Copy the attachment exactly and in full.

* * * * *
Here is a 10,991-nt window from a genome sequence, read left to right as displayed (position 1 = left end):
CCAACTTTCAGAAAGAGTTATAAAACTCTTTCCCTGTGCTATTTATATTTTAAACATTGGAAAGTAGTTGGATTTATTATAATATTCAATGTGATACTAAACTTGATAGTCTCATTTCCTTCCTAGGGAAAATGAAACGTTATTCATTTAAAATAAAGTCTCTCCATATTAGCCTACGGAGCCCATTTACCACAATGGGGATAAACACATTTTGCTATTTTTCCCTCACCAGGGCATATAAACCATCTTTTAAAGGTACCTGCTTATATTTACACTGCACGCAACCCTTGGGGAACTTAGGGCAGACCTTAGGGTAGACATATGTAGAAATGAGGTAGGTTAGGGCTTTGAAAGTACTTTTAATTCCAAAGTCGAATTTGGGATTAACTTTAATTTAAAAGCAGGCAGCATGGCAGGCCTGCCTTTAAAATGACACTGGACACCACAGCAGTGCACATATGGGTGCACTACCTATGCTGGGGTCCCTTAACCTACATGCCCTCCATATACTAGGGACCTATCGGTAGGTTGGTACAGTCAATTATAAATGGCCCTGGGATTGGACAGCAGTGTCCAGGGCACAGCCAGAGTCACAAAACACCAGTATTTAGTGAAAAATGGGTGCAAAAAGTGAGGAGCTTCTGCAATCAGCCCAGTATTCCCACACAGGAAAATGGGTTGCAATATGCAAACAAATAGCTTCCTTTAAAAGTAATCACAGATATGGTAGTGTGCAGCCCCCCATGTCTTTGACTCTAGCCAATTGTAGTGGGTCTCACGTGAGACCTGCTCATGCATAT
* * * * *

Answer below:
Here is a 10,991-nt window from a genome sequence, read left to right as displayed (position 1 = left end):
CCAACTTTCAGAAAGAGTTATAAAACTCTTTCCCTGTGCTATTTATATTTTAAACATTGGAAAGTAGTTGGATTTATTATAATATTCAATGTGATACTAAACTTGATAGTCTCATTTCCTTCCTAGGGAAAATGAAACGTTATTCATTTAAAATAAAGTCTCTCCATATTAGCCTACGGAGCCCATTTACCACAATGGGGATAAACACATTTTGCTATTTTTCCCTCACCAGGGCATATAAACCATCTTTTAAAGGTACCTGCTTATATTTACACTGCACGCAACCCTTGGGGAACTTAGGGCAGACCTTAGGGTAGACATATGTAGAAATGAGGTAGGTTAGGGCTTTGAAAGTACTTTTAATTCCAAAGTCGAATTTGGGATTAACTTTAATTTAAAAGCAGGCAGCATGGCAGGCCTGCCTTTAAAATGACACTGGACACCACAGCAGTGCACATATGGGTGCACTACCTATGCTGGGGTCCCTTAACCTACATGCCCTCCATATACTAGGGACCTATCGGTAGGTTGGTACAGTCAATTATAAATGGCCCTGGGATTGGACAGCAGTGTCCAGGGCACAGCCAGAGTCACAAAACACCAGTATTTAGTGAAAAATGGGTGCAAAAAGTGAGGAGCTTCTGCAATCAGCCCAGTATTCCCACACAGGAAAATGGGTTGCAATATGCAAACAAATAGCTTCCTTTAAAAGTAATCACAGATATGGTAGTGTGCAGCCCCCCATGTCTTTGACTCTAGCCAATTGTAGTGGGTCTCACGTGAGACCTGCTCATGCATAT